There's a property we are looking into, but the only road access is a dirt county road and we got stuck and had to get a tractor to pull us out. There are no residences in the immediate area, but about 600 yards up the road there is a residence and the road in front of their property is gravel.
The property is inaccessible in this wet condition we are in (Texas). I'm assuming the excuse for the neglect is that no residence is there. Is the county responsible for making the road usable if a residence were to move in? Would they maintain to the property, or across the entire line of the property? I'm assuming regulations very from county to county.
Not sure about regulations but most of them operate on budget constraints and needs more than anything. Do some checking to see if it's actually a county maintained road and not just a property easement, then find out who your county commissioner is and have a visit with him.
posted 4 years ago
Thank you, yes. We expect info from the County Commissioner by Thursday. I'm just so antsy about it. We are looking at a property that's all around great, but there is simply no way to get to it when it rains. If the county can't fix it, it won't work out.
I would place a call to the county highway engineer's office.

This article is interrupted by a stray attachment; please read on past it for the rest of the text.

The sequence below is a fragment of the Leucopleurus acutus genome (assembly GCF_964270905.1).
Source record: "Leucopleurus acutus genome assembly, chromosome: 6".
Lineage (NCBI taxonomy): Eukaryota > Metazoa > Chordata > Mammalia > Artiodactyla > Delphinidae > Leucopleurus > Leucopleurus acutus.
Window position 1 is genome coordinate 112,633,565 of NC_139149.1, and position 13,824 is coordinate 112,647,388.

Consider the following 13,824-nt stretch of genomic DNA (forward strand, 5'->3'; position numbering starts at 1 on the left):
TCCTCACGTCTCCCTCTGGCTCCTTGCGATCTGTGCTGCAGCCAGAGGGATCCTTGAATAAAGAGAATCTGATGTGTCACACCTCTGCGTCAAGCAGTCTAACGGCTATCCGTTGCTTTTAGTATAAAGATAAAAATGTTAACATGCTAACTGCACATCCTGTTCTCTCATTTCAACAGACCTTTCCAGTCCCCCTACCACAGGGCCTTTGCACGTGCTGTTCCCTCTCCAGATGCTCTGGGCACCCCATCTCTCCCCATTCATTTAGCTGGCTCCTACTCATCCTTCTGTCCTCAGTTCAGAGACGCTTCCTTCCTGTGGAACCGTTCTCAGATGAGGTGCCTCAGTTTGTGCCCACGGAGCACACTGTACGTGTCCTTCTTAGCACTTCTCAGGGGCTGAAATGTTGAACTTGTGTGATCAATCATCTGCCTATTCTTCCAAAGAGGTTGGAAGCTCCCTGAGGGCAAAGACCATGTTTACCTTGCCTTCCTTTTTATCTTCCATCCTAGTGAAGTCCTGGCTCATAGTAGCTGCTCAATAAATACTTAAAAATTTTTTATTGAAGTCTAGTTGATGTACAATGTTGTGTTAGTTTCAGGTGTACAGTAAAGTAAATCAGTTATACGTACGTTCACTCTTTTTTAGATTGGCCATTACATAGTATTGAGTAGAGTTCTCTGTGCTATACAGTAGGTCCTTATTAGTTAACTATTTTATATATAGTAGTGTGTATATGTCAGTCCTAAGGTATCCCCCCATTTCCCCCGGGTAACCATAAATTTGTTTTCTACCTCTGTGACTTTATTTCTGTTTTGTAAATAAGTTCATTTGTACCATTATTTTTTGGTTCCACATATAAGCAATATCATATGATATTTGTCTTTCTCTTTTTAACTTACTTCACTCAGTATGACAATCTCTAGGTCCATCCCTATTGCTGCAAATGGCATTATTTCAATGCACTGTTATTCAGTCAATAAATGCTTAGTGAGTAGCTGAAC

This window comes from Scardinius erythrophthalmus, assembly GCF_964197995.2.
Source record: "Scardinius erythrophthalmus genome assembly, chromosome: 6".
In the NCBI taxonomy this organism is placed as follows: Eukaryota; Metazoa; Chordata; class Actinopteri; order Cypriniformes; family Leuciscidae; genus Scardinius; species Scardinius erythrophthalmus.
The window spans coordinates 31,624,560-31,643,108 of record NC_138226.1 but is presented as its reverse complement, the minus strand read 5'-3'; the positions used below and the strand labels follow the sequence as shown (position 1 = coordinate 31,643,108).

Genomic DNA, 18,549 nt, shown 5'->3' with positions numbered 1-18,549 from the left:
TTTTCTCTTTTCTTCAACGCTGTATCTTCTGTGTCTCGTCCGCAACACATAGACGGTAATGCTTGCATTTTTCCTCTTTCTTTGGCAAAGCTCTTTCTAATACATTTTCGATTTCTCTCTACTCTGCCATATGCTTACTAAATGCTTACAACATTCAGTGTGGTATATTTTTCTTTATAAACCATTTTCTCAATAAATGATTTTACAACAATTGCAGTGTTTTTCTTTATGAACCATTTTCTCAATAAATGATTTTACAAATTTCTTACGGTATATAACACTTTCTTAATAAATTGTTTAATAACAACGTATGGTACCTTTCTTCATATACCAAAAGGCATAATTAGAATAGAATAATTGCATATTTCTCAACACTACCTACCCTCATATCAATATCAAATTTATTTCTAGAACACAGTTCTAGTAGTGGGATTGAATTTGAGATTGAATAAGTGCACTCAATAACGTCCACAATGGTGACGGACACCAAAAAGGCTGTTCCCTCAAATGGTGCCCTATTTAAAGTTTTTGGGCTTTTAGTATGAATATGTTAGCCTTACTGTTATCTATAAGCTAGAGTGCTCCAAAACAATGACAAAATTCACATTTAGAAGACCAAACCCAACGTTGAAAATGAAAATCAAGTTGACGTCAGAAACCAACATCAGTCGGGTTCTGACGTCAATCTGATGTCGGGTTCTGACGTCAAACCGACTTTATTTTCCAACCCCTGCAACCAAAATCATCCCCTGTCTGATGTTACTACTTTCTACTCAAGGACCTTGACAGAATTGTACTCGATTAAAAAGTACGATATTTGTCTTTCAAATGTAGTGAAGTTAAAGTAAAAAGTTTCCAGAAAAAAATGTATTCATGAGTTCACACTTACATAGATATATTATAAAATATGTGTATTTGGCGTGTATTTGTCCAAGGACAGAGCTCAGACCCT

In order to build on our property, we have to have a driveway permit issued to us by the county highway department. The point of that all is to ensure the drainage ditch has a properly installed culvert for the driveway. When they came out to inspect my culvert, I talked with the guy who came out and I asked him about maintenance, such as brush in the ditch, etc. In our county, the county highway department is responsible for maintaining not only the road itself, but the full width of the right-of-way, which for this road extended about 10-12 feet from the edge of the road surface. This meant they were responsible for clearing the ditch from brush, not me. That was news to me. I still maintain the ditch and keep it mowed because the county would only come out twice a year to clear it, but .... without talking to the actual county highway department, I would not have known.
In most of the rural counties where I've lived, the county maintains the highways... Highway being defined as heavily traveled gravel roads. The landowners were welcome to maintain the secondary roads at their own expense. Depending on location that might mean periodic grading, or dragging a railroad tie behind the truck while traveling, or dumping a load of gravel in a problem area, or making a rock weir to restore a wash-out. The more urban counties have typically claimed sole responsibility for maintaining all roads.
FYI, just to give this thread closure, the county reported that the property is to far from the town to be considered a community improvement, but would charge a very great price of $6 a linear foot to gravel the road and they would continue maintaining it from thereon out. Thanks.
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